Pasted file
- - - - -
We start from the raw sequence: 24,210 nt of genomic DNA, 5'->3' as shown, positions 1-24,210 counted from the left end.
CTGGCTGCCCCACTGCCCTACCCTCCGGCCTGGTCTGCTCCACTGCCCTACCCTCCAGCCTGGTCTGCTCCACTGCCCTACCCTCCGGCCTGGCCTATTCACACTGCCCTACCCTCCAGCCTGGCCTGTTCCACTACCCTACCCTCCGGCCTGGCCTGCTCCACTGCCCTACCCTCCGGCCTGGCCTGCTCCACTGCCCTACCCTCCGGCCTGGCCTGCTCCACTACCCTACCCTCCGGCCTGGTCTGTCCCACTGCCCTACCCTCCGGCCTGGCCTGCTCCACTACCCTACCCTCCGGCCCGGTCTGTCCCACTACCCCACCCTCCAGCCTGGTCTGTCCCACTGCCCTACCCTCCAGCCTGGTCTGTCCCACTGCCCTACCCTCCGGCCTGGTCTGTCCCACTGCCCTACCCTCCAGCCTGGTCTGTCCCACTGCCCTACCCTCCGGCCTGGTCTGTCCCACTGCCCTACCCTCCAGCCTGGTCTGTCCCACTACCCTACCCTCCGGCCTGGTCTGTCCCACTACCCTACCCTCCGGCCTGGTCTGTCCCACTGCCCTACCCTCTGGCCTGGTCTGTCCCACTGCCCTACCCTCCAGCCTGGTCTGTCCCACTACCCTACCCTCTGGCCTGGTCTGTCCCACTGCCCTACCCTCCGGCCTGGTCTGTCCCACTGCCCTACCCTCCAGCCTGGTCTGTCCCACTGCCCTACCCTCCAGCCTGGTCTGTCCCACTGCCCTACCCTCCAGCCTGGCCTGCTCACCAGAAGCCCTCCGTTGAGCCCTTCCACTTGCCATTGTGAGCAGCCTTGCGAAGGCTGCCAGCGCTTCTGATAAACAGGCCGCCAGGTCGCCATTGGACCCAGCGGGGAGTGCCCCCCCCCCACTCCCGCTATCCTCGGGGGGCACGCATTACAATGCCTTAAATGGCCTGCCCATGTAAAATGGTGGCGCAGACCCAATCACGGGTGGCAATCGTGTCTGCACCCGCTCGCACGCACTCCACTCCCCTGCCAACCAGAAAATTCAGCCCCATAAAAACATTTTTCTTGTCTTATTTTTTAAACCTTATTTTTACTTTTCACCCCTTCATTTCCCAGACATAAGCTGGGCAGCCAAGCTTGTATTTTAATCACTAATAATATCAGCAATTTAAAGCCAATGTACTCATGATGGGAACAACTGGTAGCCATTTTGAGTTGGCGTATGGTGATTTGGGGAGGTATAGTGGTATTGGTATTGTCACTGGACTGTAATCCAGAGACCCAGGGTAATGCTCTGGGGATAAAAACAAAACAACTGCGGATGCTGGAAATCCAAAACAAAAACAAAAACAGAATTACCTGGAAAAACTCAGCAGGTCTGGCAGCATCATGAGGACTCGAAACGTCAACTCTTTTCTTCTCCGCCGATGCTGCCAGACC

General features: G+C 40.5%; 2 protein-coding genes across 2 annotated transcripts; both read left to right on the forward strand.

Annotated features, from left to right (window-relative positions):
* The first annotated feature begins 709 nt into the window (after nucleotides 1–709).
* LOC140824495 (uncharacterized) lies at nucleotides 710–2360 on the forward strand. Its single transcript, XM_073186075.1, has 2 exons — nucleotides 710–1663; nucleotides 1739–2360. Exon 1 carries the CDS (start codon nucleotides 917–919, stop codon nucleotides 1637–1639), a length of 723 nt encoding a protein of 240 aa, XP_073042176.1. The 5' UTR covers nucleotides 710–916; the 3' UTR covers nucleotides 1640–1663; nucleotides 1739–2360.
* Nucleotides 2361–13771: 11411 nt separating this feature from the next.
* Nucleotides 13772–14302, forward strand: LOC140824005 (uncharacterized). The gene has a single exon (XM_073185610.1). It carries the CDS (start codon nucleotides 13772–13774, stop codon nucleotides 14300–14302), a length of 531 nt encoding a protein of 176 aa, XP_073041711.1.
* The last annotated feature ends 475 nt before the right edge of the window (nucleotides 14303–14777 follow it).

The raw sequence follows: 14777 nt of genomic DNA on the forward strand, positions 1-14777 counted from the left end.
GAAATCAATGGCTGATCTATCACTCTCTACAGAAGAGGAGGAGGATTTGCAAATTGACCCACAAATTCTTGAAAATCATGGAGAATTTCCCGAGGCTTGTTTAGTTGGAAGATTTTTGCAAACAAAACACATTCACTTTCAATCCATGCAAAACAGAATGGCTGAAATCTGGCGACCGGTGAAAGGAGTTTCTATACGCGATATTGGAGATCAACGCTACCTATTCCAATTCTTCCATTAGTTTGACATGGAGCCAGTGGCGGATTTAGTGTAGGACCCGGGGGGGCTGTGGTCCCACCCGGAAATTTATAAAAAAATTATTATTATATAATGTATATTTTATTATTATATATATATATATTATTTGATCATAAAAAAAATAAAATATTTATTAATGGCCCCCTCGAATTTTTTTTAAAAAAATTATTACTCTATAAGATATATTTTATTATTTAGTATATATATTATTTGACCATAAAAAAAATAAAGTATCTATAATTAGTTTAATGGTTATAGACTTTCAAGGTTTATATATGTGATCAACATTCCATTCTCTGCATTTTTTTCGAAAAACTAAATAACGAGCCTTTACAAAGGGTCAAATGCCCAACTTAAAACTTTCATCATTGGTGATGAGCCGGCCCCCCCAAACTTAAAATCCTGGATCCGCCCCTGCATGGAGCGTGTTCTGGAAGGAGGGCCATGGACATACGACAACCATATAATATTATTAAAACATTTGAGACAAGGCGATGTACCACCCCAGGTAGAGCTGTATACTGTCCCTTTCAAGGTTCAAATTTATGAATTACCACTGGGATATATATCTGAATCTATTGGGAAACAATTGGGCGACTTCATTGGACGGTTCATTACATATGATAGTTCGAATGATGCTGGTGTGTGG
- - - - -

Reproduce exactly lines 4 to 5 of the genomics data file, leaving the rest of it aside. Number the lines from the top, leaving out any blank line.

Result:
Annotated features, from left to right (window-relative positions):
* The first annotated feature begins 709 nt into the window (after nucleotides 1–709).